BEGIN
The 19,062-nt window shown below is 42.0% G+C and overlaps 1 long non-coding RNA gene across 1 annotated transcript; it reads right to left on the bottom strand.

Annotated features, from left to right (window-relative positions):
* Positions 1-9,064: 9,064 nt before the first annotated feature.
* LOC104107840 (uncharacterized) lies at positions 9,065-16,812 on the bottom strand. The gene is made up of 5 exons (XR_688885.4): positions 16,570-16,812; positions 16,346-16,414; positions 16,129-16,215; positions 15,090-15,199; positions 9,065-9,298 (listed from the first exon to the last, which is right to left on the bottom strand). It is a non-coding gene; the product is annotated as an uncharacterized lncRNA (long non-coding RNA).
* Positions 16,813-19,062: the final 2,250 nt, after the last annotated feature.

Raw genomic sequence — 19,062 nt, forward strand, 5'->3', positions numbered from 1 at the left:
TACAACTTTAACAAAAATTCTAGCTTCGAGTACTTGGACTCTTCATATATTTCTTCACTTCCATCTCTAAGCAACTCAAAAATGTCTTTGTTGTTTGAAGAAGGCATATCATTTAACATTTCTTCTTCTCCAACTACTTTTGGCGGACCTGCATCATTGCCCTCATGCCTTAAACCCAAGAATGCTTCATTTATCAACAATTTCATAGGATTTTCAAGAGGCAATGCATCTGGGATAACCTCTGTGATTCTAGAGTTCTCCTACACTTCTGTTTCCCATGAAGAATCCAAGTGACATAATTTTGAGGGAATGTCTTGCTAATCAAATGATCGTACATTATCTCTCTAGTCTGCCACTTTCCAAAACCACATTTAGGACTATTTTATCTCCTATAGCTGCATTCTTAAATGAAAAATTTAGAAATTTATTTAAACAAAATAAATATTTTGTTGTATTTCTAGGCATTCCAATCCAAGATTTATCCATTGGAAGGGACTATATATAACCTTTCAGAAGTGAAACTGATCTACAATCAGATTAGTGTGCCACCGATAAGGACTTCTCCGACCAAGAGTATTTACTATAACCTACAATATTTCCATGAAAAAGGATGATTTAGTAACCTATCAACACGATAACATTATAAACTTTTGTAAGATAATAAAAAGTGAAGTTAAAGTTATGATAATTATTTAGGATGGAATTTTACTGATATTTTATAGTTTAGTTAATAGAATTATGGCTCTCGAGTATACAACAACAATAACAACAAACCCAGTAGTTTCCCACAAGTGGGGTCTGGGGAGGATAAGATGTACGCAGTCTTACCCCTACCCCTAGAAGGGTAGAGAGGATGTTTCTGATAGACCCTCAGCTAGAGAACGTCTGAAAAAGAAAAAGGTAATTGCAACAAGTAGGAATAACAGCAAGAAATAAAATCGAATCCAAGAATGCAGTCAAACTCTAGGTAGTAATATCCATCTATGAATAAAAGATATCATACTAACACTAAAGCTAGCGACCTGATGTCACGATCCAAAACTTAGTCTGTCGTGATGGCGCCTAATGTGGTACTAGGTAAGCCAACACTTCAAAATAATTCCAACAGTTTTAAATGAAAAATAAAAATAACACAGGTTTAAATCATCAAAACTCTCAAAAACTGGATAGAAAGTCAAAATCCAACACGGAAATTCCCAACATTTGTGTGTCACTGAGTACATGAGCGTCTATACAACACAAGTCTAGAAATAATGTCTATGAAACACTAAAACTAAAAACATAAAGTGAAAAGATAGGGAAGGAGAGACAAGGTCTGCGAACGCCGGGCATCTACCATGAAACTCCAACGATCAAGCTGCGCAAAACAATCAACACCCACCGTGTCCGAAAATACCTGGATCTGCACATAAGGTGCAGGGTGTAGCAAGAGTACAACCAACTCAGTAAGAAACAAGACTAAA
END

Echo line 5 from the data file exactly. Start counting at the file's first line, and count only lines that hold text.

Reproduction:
* Positions 16,813-19,062: the final 2,250 nt, after the last annotated feature.